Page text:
To my knowledge I don’t think Art has ever influenced politics or corporations has it? I know the Futurists and others have made valiant efforts but it seems that the targeted groups are the most resistant to change. My best wishes to those artists that are called to that task though. I do believe and have witnessed first hand that Art does influence individuals. So I take heart in the idea of painting at least some of my work with the intention of stirring hope and awareness in my fellow humans one by one.
What would be considered unique about this century that it should be the subject or inspiration to our art. Is it the message we would like to deliver to our audience to shock or jerk us to reality? I would say that images of the world around us is still true today as they were in the beginning of time the trees, flowers, shrubs, ocean,mountains and rivers are still around us of course some of the animals. Men have modified the face of the world with edifices and buildings no limit as far as the money flows to these ambitions and dreams of men to leave a memorial to be remembered by. But I wonder are they better than those of before and nature as they were before all this madness? What effects if any do they have on our planet that is being exploited for the sake of progress. I know that people today in the “first and perhaps second world countries” love their comfort and playthings of which I am also a part of sad to say. I admire great architecture and works of arts but I cower at the sight of things that shocks the senses like the use of living things for use as their canvas. Don’t we see that everyday already? Why do we immortalized them in this way?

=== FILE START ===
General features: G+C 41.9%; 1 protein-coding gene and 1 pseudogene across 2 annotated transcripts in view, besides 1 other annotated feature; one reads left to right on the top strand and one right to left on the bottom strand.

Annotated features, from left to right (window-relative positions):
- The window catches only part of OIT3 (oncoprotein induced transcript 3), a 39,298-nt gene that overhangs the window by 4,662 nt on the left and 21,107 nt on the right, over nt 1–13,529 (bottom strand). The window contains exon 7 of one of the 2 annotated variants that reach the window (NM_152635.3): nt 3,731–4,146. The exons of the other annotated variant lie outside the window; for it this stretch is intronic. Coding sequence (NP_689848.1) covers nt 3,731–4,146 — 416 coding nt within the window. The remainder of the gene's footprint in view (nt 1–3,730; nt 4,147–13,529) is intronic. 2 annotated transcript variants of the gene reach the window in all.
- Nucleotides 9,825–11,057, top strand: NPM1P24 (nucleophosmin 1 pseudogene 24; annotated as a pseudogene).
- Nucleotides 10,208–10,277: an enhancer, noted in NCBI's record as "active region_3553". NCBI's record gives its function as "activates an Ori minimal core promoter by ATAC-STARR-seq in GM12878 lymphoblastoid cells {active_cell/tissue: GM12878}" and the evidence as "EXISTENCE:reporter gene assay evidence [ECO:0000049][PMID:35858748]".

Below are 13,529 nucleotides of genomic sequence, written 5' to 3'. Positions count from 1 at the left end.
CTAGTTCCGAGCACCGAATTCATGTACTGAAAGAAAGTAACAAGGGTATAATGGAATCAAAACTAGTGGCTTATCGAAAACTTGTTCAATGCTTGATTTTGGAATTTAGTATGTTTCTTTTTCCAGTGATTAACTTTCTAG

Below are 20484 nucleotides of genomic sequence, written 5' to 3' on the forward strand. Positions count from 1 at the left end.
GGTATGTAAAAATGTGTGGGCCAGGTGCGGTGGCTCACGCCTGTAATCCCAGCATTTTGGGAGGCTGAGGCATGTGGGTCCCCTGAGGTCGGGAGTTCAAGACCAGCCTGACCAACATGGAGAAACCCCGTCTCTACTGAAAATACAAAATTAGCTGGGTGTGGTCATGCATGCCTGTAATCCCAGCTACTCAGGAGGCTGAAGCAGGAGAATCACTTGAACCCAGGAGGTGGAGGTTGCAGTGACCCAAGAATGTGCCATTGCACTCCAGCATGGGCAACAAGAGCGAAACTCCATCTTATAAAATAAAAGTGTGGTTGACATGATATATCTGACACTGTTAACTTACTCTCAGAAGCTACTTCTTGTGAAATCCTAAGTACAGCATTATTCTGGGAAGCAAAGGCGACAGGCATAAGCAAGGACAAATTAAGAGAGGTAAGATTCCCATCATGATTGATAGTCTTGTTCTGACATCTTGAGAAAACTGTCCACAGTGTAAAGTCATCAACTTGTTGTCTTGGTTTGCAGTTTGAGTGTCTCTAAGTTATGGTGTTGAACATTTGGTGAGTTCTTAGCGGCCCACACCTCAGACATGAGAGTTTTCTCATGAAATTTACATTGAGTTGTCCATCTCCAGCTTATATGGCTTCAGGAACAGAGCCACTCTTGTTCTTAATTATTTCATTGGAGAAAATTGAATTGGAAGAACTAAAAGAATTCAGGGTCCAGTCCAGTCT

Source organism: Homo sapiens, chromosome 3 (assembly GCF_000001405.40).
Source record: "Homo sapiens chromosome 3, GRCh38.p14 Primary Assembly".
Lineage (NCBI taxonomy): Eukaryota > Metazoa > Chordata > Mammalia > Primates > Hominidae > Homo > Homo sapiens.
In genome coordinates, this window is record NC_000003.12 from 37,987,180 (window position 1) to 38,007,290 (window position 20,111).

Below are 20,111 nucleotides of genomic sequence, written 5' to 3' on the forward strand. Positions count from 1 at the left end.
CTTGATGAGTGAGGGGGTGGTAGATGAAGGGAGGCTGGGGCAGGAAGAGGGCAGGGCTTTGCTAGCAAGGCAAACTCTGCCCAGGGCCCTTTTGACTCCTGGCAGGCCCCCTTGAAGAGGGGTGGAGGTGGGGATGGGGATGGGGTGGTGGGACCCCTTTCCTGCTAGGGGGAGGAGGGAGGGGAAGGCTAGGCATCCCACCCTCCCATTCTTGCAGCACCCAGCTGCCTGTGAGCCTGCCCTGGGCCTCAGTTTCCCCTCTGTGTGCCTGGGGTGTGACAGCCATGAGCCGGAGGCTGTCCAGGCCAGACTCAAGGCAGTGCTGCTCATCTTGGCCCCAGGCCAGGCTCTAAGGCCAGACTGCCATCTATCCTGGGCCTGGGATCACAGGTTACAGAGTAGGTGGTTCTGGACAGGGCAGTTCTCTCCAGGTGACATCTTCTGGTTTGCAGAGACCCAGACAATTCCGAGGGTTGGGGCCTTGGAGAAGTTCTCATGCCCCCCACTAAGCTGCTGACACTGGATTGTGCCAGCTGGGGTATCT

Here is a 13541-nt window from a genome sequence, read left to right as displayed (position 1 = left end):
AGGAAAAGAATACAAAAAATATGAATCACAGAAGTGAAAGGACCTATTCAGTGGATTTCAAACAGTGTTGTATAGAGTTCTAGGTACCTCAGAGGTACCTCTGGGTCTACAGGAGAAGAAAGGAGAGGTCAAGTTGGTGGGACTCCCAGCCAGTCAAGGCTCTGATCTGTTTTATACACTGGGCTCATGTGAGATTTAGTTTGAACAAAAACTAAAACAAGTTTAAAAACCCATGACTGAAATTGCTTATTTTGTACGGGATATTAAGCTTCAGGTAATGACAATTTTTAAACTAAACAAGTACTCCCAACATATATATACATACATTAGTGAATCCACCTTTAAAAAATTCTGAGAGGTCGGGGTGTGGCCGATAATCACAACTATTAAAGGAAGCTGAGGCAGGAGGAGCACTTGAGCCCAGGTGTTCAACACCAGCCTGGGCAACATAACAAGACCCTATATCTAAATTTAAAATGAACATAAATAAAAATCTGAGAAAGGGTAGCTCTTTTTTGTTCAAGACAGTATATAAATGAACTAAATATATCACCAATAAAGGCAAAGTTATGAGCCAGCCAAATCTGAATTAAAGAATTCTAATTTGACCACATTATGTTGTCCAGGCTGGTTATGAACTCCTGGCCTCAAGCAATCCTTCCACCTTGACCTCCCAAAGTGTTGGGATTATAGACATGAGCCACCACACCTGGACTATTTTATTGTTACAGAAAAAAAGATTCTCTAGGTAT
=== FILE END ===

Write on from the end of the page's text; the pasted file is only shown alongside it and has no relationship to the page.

Robert This is a question you do not ask anyone but yourself.. The other Robert This is one question you should not attempt to answer.